As GDF we have a role to play in assisting local government to work better. We will provide the necessary oversight and support on both sustainable resource management and financial governance matters. In this financial year, we will provide a comprehensive support on municipal financial management to facilitate a smooth handover to the new political leadership and top management.
Strengthening the system of intergovernmental fiscal relations with specific reference to the interface between planning, budgeting and the transfer of funds will be another priority area for us.
We will intensify our support programmes to enhance the capacity for proper financial management in local government. Training and capacity building programmes includingtechnical support in the implementation of general recognised accounting practice standards and strengthening of the capacity of internal audit and audit committees to work towards the achievement of Operation Clean Audit in 2014 have been developed.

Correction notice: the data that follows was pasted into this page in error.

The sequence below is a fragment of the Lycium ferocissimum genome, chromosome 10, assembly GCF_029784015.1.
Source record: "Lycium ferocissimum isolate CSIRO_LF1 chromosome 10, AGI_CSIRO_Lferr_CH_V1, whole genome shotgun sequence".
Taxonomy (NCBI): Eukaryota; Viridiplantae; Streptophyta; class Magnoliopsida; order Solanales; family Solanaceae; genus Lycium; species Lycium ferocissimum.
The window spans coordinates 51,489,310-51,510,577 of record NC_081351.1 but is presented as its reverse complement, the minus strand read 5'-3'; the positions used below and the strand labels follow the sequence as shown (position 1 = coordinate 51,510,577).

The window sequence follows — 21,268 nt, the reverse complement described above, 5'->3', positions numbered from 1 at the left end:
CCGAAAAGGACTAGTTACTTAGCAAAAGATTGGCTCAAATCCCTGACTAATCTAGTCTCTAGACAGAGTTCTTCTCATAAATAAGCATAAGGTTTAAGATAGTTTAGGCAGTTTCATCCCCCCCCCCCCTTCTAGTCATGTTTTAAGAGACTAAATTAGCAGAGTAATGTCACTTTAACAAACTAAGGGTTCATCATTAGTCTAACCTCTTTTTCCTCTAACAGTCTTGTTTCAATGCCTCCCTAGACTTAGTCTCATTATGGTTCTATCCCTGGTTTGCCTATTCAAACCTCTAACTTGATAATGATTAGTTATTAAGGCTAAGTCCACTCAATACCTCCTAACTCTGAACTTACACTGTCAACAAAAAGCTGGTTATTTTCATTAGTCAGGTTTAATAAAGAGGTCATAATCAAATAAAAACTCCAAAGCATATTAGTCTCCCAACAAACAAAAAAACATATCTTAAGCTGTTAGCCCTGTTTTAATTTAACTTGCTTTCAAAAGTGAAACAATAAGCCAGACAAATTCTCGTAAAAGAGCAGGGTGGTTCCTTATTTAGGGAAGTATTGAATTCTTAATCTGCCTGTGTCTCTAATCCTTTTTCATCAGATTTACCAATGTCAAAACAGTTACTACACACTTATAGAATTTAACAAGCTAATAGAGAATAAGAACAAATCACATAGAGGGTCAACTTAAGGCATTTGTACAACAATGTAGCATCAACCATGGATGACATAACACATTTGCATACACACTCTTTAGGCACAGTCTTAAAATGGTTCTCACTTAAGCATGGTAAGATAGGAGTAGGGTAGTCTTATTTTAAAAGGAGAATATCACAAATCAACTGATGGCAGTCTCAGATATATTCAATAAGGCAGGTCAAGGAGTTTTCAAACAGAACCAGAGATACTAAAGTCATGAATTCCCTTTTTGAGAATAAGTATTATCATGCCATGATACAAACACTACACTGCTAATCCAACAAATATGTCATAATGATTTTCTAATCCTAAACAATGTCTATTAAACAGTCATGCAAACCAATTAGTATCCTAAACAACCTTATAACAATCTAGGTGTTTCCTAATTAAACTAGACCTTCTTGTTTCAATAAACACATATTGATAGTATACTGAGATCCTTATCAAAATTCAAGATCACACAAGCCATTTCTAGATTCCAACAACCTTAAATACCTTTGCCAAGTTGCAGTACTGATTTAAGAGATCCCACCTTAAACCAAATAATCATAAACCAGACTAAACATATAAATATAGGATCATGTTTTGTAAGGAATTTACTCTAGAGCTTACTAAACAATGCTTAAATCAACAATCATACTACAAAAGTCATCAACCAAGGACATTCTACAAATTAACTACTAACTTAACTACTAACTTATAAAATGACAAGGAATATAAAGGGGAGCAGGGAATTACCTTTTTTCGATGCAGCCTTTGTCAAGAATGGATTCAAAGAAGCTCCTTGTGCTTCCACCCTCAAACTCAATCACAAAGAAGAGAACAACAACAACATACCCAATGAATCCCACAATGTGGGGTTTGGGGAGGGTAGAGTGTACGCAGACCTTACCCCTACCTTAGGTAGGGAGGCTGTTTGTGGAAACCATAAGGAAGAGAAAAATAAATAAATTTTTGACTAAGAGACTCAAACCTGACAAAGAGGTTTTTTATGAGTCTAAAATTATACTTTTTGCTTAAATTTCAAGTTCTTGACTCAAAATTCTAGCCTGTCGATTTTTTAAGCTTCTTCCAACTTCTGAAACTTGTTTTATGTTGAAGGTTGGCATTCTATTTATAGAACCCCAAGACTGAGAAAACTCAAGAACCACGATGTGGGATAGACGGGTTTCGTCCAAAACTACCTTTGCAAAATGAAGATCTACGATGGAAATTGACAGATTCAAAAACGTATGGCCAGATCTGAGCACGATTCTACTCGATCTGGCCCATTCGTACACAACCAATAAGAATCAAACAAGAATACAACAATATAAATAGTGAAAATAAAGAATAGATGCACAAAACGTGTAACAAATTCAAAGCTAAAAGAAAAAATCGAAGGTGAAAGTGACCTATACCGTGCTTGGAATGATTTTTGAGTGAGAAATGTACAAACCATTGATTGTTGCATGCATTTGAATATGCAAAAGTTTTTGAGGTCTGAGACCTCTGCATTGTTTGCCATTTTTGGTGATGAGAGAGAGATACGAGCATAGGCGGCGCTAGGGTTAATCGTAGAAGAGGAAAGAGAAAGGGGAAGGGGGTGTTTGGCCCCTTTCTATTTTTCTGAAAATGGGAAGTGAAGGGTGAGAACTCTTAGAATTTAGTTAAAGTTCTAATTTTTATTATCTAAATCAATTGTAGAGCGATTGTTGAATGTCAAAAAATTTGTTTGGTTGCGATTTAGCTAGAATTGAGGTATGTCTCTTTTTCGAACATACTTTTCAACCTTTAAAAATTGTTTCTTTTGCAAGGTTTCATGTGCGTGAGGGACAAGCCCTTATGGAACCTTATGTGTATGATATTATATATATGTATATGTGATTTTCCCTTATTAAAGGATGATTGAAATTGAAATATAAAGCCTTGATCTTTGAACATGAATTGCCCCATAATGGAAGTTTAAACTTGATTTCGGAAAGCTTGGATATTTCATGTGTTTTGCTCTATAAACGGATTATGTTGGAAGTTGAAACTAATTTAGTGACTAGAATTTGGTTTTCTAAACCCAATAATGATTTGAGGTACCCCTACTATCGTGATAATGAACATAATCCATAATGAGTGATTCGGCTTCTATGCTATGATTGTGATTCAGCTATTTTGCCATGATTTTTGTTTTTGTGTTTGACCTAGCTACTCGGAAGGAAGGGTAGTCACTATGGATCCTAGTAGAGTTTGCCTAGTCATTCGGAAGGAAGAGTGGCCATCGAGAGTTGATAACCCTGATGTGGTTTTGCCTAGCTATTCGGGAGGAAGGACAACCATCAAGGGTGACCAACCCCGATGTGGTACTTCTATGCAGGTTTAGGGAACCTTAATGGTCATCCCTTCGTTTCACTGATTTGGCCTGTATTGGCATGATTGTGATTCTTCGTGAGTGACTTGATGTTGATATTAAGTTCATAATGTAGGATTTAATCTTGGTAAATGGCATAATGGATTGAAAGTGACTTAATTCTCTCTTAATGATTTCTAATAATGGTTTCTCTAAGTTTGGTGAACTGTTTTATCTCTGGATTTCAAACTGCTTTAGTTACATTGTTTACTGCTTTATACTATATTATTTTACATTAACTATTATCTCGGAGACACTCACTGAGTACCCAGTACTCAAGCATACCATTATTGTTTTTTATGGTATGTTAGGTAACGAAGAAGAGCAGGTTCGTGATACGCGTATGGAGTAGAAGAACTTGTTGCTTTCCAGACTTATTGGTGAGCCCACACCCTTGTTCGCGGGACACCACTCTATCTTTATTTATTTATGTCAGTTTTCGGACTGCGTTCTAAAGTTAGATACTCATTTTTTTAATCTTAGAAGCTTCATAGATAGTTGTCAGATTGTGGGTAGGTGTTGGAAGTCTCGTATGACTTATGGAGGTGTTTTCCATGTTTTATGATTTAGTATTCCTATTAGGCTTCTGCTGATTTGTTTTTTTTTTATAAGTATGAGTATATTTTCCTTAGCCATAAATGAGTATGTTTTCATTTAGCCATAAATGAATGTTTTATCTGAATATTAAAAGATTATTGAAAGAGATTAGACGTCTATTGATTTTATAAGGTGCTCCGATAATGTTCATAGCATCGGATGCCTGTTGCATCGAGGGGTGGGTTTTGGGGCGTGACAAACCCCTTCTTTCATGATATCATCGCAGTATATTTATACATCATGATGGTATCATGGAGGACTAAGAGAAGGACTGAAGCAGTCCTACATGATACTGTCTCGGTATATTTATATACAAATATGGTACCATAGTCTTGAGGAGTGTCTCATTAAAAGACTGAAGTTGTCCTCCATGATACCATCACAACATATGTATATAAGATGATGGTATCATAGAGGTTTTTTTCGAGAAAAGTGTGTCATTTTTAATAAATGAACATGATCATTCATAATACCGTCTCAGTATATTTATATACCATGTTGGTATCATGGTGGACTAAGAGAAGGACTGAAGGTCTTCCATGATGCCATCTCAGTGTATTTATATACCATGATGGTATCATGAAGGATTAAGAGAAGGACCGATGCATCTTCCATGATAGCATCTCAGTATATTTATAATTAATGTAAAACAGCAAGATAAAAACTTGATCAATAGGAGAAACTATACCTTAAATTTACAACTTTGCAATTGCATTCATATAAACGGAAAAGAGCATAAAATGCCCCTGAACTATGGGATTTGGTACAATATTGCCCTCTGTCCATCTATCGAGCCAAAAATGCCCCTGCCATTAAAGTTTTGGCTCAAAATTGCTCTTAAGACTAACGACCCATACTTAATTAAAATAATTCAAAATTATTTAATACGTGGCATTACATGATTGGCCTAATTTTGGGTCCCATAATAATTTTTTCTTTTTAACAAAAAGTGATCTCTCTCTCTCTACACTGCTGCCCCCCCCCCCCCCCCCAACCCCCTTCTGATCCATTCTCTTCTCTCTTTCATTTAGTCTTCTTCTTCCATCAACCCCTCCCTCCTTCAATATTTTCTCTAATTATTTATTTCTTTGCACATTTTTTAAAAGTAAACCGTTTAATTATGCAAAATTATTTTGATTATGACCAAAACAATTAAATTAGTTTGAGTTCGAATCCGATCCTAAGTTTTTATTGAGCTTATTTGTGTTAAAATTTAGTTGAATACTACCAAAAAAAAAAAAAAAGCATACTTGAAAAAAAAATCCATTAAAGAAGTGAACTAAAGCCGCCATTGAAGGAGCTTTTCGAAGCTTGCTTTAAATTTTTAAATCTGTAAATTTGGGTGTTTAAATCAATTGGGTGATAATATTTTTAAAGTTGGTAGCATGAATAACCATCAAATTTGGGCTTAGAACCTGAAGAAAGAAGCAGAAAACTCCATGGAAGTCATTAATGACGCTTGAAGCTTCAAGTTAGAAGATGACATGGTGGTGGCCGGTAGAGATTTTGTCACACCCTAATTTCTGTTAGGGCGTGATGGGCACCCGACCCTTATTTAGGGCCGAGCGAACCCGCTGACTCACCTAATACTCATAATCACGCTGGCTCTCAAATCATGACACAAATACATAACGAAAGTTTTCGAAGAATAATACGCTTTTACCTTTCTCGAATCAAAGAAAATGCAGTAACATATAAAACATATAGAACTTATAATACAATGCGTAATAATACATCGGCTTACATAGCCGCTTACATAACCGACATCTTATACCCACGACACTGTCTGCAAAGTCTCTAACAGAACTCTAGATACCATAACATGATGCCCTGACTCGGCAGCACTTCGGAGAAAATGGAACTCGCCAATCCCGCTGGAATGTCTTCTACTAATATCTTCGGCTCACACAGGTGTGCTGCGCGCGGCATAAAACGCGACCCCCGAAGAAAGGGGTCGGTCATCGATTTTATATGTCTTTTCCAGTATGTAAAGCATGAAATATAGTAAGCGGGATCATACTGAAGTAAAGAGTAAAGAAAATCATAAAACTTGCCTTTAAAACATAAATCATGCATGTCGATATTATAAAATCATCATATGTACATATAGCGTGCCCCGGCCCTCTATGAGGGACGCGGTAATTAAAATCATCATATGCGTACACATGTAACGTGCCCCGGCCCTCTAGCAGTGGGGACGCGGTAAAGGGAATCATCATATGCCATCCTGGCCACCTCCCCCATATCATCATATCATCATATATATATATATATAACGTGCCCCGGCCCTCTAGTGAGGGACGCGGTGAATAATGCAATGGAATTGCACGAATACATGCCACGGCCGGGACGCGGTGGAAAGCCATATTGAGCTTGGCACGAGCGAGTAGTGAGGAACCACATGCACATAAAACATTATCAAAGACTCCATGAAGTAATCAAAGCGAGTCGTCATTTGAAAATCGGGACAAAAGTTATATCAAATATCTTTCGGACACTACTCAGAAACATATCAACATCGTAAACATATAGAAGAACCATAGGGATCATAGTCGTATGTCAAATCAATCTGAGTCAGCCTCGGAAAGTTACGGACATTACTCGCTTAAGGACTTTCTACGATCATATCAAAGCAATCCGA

The GDF shall continue to convene the Municipal Chief Financial Officer’s forums and the Municipal Finance Indabas. These intergovernmental platforms have greatly enhanced communication, planning and coordination in the implementation of the financial management reforms as required in terms of the Municipal Finance Management Act both at an administrative and governance level.This financial year will see us paying particular attention to ensuring that there is proper interface between the Municipal Finance Indabas and the Premier’s Coordinating Forum.
To contribute to the outcome of a responsive, accountable, efficient and effective local government, the GDF will allocate R13 million to initiatives that seek to in-still and strengthen prudent financial management in municipalities.